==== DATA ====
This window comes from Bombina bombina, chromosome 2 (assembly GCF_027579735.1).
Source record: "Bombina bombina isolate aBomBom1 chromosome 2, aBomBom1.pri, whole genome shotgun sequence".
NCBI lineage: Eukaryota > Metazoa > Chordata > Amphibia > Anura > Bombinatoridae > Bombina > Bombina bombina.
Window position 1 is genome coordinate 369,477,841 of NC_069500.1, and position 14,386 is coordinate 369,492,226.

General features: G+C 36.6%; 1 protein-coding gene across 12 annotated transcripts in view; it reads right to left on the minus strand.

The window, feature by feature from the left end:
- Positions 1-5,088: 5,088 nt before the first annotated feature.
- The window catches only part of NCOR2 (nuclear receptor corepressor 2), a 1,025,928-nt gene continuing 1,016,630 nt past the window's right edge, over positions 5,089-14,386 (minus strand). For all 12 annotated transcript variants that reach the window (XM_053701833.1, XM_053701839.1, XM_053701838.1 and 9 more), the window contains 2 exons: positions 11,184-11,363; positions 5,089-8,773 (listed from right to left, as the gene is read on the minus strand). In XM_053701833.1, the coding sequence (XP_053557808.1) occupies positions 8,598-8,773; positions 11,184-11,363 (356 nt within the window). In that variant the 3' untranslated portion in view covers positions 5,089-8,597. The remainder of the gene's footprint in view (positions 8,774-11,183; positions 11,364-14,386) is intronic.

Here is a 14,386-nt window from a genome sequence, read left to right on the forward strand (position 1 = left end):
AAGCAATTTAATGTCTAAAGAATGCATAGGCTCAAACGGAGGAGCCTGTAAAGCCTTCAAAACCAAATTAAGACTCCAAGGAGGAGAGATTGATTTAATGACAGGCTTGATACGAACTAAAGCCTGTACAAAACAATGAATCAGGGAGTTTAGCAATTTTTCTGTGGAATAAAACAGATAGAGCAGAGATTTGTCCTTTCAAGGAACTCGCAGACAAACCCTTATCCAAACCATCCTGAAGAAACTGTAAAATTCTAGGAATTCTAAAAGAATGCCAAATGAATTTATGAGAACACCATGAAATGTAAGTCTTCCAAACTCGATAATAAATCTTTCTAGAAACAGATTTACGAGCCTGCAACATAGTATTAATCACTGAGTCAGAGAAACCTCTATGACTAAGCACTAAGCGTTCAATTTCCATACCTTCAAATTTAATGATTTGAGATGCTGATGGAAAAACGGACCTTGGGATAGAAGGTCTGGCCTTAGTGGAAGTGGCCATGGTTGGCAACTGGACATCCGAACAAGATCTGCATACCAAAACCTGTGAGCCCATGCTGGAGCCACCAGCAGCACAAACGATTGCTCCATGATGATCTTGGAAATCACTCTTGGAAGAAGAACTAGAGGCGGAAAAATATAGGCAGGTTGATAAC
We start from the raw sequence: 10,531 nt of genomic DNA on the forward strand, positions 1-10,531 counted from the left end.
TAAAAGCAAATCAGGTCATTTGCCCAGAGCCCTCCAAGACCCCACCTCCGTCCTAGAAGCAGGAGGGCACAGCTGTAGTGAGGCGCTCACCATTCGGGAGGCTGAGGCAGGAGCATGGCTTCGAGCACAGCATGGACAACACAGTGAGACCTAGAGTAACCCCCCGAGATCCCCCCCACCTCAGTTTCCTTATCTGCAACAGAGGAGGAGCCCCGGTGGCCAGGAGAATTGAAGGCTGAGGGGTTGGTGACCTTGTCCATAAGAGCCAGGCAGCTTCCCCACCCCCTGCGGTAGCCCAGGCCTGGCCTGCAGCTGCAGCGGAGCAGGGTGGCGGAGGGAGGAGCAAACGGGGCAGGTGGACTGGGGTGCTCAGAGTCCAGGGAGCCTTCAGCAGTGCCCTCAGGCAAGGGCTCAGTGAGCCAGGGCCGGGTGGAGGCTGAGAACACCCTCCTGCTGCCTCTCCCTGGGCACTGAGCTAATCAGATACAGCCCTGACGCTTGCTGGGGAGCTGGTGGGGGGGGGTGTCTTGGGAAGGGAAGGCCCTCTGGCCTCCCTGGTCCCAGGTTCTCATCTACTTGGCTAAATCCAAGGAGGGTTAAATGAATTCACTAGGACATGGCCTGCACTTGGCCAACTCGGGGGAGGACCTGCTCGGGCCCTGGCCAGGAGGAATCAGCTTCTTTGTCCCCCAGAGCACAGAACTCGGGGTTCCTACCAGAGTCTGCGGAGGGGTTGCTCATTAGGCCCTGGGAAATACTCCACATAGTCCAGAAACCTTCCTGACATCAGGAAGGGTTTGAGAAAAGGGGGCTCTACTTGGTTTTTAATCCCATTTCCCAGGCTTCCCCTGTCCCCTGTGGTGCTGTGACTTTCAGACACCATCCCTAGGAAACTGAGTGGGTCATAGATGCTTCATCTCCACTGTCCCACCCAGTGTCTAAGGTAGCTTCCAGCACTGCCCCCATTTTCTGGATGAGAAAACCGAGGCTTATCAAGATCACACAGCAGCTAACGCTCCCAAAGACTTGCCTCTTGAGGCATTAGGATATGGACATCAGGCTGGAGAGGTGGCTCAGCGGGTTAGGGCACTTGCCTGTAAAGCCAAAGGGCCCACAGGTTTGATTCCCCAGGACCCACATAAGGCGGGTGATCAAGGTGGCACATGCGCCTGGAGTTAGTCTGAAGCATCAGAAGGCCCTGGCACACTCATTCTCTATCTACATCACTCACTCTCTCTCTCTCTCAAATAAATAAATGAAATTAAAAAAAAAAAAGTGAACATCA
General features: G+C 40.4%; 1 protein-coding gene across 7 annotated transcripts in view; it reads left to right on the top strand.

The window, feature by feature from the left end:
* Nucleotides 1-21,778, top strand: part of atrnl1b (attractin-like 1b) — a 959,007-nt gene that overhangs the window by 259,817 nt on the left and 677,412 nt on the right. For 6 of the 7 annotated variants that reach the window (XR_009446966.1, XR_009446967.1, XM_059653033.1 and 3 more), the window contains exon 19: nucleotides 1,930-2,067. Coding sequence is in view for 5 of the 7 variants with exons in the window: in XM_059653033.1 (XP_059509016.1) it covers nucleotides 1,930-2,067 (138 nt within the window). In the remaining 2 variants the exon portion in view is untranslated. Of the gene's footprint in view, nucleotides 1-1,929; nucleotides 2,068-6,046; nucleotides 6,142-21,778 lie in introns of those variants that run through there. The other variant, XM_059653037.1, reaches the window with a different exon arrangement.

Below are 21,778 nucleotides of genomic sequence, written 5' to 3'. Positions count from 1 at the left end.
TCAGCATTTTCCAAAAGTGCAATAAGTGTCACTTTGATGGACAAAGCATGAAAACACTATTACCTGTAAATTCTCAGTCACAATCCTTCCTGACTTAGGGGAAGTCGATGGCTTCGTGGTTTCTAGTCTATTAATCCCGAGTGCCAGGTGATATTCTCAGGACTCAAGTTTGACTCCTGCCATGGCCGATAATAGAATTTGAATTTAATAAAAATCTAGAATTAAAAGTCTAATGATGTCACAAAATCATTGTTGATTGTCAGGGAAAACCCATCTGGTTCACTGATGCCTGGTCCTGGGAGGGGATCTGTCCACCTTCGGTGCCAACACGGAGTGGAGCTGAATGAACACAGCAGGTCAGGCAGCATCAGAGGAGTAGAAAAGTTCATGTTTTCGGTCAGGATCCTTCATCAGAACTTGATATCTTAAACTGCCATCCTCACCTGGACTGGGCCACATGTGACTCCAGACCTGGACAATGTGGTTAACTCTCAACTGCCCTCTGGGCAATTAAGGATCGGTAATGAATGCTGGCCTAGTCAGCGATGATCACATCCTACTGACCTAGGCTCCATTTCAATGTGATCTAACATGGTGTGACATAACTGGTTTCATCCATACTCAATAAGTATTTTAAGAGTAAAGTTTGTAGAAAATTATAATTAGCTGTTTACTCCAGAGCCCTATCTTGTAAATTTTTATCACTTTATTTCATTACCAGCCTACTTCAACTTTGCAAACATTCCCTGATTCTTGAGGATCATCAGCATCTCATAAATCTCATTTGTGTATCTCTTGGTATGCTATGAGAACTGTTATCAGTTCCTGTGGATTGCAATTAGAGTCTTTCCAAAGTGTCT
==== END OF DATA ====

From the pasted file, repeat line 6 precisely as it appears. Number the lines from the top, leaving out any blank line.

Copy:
The window, feature by feature from the left end: